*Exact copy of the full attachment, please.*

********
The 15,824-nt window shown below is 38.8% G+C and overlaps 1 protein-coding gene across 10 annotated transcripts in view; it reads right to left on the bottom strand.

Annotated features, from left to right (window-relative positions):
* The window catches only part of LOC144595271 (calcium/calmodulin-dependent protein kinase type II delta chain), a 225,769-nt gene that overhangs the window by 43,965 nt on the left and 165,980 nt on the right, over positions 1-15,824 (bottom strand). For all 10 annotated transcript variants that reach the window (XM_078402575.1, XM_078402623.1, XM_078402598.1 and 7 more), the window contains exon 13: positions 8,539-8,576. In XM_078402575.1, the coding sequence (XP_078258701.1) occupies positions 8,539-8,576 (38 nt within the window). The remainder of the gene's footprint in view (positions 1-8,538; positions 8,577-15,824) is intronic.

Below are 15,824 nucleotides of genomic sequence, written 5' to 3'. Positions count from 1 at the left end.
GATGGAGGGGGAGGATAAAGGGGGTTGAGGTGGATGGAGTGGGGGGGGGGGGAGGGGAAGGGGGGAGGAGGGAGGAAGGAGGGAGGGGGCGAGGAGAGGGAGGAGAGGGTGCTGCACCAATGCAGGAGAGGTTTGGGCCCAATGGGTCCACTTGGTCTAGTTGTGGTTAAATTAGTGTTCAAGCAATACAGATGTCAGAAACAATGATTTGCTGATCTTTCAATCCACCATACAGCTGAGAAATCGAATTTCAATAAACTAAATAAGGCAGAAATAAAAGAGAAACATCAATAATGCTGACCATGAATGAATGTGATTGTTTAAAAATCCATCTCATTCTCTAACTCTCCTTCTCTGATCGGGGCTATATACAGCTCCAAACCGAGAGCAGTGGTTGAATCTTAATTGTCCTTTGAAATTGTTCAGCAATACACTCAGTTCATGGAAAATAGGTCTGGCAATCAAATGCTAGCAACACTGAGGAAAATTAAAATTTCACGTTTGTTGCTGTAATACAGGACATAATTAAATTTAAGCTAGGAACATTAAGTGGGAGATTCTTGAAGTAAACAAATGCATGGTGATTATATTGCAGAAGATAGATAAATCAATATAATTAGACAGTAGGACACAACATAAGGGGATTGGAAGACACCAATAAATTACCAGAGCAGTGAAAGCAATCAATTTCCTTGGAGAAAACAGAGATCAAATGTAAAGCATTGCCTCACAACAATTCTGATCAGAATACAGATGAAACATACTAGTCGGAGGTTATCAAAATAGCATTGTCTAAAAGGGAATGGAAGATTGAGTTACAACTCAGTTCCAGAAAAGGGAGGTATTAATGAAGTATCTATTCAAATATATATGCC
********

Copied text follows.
The 15,824-nt window shown below is 38.8% G+C and overlaps 1 protein-coding gene across 10 annotated transcripts in view; it reads right to left on the bottom strand.

Annotated features, from left to right (window-relative positions):
* The window catches only part of LOC144595271 (calcium/calmodulin-dependent protein kinase type II delta chain), a 225,769-nt gene that overhangs the window by 43,965 nt on the left and 165,980 nt on the right, over positions 1-15,824 (bottom strand). For all 10 annotated transcript variants that reach the window (XM_078402575.1, XM_078402623.1, XM_078402598.1 and 7 more), the window contains exon 13: positions 8,539-8,576. In XM_078402575.1, the coding sequence (XP_078258701.1) occupies positions 8,539-8,576 (38 nt within the window). The remainder of the gene's footprint in view (positions 1-8,538; positions 8,577-15,824) is intronic.

Below are 15,824 nucleotides of genomic sequence, written 5' to 3'. Positions count from 1 at the left end.
GATGGAGGGGGAGGATAAAGGGGGTTGAGGTGGATGGAGTGGGGGGGGGGGGAGGGGAAGGGGGGAGGAGGGAGGAAGGAGGGAGGGGGCGAGGAGAGGGAGGAGAGGGTGCTGCACCAATGCAGGAGAGGTTTGGGCCCAATGGGTCCACTTGGTCTAGTTGTGGTTAAATTAGTGTTCAAGCAATACAGATGTCAGAAACAATGATTTGCTGATCTTTCAATCCACCATACAGCTGAGAAATCGAATTTCAATAAACTAAATAAGGCAGAAATAAAAGAGAAACATCAATAATGCTGACCATGAATGAATGTGATTGTTTAAAAATCCATCTCATTCTCTAACTCTCCTTCTCTGATCGGGGCTATATACAGCTCCAAACCGAGAGCAGTGGTTGAATCTTAATTGTCCTTTGAAATTGTTCAGCAATACACTCAGTTCATGGAAAATAGGTCTGGCAATCAAATGCTAGCAACACTGAGGAAAATTAAAATTTCACGTTTGTTGCTGTAATACAGGACATAATTAAATTTAAGCTAGGAACATTAAGTGGGAGATTCTTGAAGTAAACAAATGCATGGTGATTATATTGCAGAAGATAGATAAATCAATATAATTAGACAGTAGGACACAACATAAGGGGATTGGAAGACACCAATAAATTACCAGAGCAGTGAAAGCAATCAATTTCCTTGGAGAAAACAGAGATCAAATGTAAAGCATTGCCTCACAACAATTCTGATCAGAATACAGATGAAACATACTAGTCGGAGGTTATCAAAATAGCATTGTCTAAAAGGGAATGGAAGATTGAGTTACAACTCAGTTCCAGAAAAGGGAGGTATTAATGAAGTATCTATTCAAATATATATGCC